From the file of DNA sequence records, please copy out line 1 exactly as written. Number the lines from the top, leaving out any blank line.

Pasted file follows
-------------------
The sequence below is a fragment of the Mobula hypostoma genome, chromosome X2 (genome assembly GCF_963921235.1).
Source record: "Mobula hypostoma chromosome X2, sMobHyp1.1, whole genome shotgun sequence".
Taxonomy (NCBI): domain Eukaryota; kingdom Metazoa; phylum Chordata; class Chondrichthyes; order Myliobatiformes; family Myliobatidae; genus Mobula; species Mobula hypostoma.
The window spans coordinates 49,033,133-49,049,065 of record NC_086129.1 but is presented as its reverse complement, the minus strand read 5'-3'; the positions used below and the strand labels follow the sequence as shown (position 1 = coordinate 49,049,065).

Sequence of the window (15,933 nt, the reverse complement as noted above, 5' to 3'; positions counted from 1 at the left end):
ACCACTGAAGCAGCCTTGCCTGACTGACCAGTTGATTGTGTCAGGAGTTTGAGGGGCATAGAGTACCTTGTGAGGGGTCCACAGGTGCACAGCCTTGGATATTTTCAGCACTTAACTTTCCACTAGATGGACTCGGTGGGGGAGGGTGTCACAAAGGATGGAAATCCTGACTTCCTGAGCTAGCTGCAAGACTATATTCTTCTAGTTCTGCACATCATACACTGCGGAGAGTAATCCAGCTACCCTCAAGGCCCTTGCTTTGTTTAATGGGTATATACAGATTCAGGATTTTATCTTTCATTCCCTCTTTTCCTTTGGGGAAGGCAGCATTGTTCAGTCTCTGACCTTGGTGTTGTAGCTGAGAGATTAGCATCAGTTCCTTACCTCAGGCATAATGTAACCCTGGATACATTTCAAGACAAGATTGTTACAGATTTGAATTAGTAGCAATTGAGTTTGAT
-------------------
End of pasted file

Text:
The sequence below is a fragment of the Mobula hypostoma genome, chromosome X2 (genome assembly GCF_963921235.1).